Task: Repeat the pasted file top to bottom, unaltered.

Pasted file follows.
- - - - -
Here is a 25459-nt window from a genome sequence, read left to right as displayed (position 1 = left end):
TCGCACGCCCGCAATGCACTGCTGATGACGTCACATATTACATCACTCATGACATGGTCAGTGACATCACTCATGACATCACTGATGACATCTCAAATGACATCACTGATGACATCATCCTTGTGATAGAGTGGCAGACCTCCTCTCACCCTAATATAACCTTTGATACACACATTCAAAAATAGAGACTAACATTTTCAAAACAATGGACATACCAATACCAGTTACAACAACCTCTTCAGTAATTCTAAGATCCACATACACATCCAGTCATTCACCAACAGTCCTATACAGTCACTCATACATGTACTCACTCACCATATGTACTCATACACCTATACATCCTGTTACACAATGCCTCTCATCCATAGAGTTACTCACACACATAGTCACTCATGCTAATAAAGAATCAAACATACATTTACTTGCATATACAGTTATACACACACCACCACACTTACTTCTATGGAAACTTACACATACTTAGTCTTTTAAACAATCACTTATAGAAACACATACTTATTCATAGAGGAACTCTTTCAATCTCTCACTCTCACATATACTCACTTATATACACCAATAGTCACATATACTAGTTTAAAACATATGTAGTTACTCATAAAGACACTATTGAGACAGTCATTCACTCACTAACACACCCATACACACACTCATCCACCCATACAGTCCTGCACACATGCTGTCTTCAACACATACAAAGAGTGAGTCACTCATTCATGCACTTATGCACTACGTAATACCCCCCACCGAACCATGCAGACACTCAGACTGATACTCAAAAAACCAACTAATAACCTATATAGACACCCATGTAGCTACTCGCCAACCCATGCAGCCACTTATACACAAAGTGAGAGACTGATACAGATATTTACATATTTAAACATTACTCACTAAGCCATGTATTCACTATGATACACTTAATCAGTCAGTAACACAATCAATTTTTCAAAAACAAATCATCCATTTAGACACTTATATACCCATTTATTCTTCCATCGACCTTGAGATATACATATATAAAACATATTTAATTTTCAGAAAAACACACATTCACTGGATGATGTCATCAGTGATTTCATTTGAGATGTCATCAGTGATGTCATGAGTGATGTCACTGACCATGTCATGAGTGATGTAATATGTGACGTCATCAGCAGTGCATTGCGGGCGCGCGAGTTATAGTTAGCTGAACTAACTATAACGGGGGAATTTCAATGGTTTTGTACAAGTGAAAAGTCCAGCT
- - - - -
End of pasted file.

Here is a 25459-nt window from a genome sequence, read left to right as displayed (position 1 = left end):
TCGCACGCCCGCAATGCACTGCTGATGACGTCACATATTACATCACTCATGACATGGTCAGTGACATCACTCATGACATCACTGATGACATCTCAAATGACATCACTGATGACATCATCCTTGTGATAGAGTGGCAGACCTCCTCTCACCCTAATATAACCTTTGATACACACATTCAAAAATAGAGACTAACATTTTCAAAACAATGGACATACCAATACCAGTTACAACAACCTCTTCAGTAATTCTAAGATCCACATACACATCCAGTCATTCACCAACAGTCCTATACAGTCACTCATACATGTACTCACTCACCATATGTACTCATACACCTATACATCCTGTTACACAATGCCTCTCATCCATAGAGTTACTCACACACATAGTCACTCATGCTAATAAAGAATCAAACATACATTTACTTGCATATACAGTTATACACACACCACCACACTTACTTCTATGGAAACTTACACATACTTAGTCTTTTAAACAATCACTTATAGAAACACATACTTATTCATAGAGGAACTCTTTCAATCTCTCACTCTCACATATACTCACTTATATACACCAATAGTCACATATACTAGTTTAAAACATATGTAGTTACTCATAAAGACACTATTGAGACAGTCATTCACTCACTAACACACCCATACACACACTCATCCACCCATACAGTCCTGCACACATGCTGTCTTCAACACATACAAAGAGTGAGTCACTCATTCATGCACTTATGCACTACGTAATACCCCCCACCGAACCATGCAGACACTCAGACTGATACTCAAAAAACCAACTAATAACCTATATAGACACCCATGTAGCTACTCGCCAACCCATGCAGCCACTTATACACAAAGTGAGAGACTGATACAGATATTTACATATTTAAACATTACTCACTAAGCCATGTATTCACTATGATACACTTAATCAGTCAGTAACACAATCAATTTTTCAAAAACAAATCATCCATTTAGACACTTATATACCCATTTATTCTTCCATCGACCTTGAGATATACATATATAAAACATATTTAATTTTCAGAAAAACACACATTCACTGGATGATGTCATCAGTGATTTCATTTGAGATGTCATCAGTGATGTCATGAGTGATGTCACTGACCATGTCATGAGTGATGTAATATGTGACGTCATCAGCAGTGCATTGCGGGCGCGCGAGTTATAGTTAGCTGAACTAACTATAACGGGGGAATTTCAATGGTTTTGTACAAGTGAAAAGTCCAGCT